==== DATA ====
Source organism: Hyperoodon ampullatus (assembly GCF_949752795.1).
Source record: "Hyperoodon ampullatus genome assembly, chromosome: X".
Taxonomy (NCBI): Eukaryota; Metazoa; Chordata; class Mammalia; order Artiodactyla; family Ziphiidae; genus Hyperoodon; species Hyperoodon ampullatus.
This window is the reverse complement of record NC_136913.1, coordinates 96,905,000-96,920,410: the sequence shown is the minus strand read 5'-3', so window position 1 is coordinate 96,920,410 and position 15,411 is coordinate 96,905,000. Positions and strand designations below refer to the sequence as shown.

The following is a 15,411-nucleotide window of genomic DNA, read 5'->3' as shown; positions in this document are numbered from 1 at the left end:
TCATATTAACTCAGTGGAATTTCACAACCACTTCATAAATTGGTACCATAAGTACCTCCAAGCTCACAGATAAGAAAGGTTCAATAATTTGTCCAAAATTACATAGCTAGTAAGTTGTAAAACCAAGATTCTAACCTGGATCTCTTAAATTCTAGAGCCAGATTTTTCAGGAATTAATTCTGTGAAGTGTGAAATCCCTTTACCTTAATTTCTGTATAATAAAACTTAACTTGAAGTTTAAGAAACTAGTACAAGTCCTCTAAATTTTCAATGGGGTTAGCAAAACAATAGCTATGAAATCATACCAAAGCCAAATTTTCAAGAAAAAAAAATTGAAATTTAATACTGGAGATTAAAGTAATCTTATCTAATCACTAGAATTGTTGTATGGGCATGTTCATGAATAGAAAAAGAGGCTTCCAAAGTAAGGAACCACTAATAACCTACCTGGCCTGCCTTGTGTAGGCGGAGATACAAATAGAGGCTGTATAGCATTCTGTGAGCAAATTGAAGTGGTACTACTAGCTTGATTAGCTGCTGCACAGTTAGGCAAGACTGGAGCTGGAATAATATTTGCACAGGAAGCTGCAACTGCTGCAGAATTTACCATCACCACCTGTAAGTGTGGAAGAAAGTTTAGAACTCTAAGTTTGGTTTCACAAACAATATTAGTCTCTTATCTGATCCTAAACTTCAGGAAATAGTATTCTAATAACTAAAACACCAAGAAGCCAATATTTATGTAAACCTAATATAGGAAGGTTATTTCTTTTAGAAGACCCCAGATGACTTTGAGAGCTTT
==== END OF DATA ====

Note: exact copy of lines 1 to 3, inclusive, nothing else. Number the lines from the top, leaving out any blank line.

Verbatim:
Source organism: Hyperoodon ampullatus (assembly GCF_949752795.1).
Source record: "Hyperoodon ampullatus genome assembly, chromosome: X".
Taxonomy (NCBI): Eukaryota; Metazoa; Chordata; class Mammalia; order Artiodactyla; family Ziphiidae; genus Hyperoodon; species Hyperoodon ampullatus.